Every Wednesday night, on my way home from WNL, I turn on my local NPR station to listen to Piano Puzzlers on Performance Today. It’s absolutely incredible. A pianist/composer (Bruce Adolphe) takes a familiar folk or pop tune and sets it inside a classical masterpiece (or in the style of a particular composer). Sometimes it’s easy…sometimes it’s ridiculously difficult. There are days when I say, “got it” on the first pass. Then there are days when I say, “what the heck?” And, more often than not, I’m able to get either the popular/folk tune or the composer.
This is sad to admit, but there are nights when I’ll slow down on the drive home or sit in the car in the driveway to finish an episode. In fact, I get a little worked up if someone stops me after WNL…as I might miss the beginning of Piano Puzzlers (it usually hits around 8:20pm on our local station).
Take a listen to some of the archives and see if you can figure it out! It’s really cool…but probably only appreciated by music geeks (the kind of people that listen to NPR for their musical programs and not just the snipets of cool indie rock between segments on All Things Considered…which is a great show too).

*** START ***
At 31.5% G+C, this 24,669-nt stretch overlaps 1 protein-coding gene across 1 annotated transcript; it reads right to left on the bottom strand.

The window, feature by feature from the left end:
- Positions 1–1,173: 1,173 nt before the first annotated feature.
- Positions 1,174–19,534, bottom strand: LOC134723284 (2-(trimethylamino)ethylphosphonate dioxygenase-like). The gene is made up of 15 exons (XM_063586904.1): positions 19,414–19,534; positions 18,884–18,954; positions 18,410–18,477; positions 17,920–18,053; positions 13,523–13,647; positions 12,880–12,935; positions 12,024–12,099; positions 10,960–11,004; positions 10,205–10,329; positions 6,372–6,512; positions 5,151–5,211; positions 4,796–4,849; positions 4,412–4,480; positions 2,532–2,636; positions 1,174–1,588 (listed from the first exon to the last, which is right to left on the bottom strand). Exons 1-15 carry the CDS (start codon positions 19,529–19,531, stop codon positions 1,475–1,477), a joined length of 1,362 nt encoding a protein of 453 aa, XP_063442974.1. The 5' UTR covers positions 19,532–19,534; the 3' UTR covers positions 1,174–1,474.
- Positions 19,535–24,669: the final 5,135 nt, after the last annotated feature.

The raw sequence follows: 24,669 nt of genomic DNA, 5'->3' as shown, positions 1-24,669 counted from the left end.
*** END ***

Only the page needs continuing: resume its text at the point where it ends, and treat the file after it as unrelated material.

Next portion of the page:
Today we will listen to Minuet in G. Several people composed a Minuet (a slow, stately ballroom dance for two in 3/4 time, popular especially in the 18th century) in the key of G including Beethoven, Mozart and Bach.
How are the same? How are they different?
JS Bach’s version
The Bach version also was “acquired” for a popular song in the 1960s
Rowlf from the Muppets plays the Beethoven Minuet
So – never say to your teacher that “I already played that” – you never know which version s/he has in mind!
• 1858 ~ Eugène Ysaÿe, Belgian violinist, conductor and composer. He taught fellow violinist Yehudi Menuhin for a short period.
• 1868 ~ Louis-Francois Dauprat, Composer, died at the age of 87
• 1901 ~ Fritz Mahler, Composer
• 1909 ~ John Edward “Teddy” Buckner, Trumpeter
• 1911 ~ Ginger Rogers, Dancer
Ginger and Fred Astaire
Ginger Rogers at 92 years old, dancing with her 29-year-old great-grandson. The first minute or so is a bit of a slow intro.. but stick it out, she is incredible. Most of us would love to be able to move like this at 22, let alone 92! (You do have to wonder whether she has bionic knees).
• 1912 ~ Ray Barr, American pianist on the Vincent Lopez Show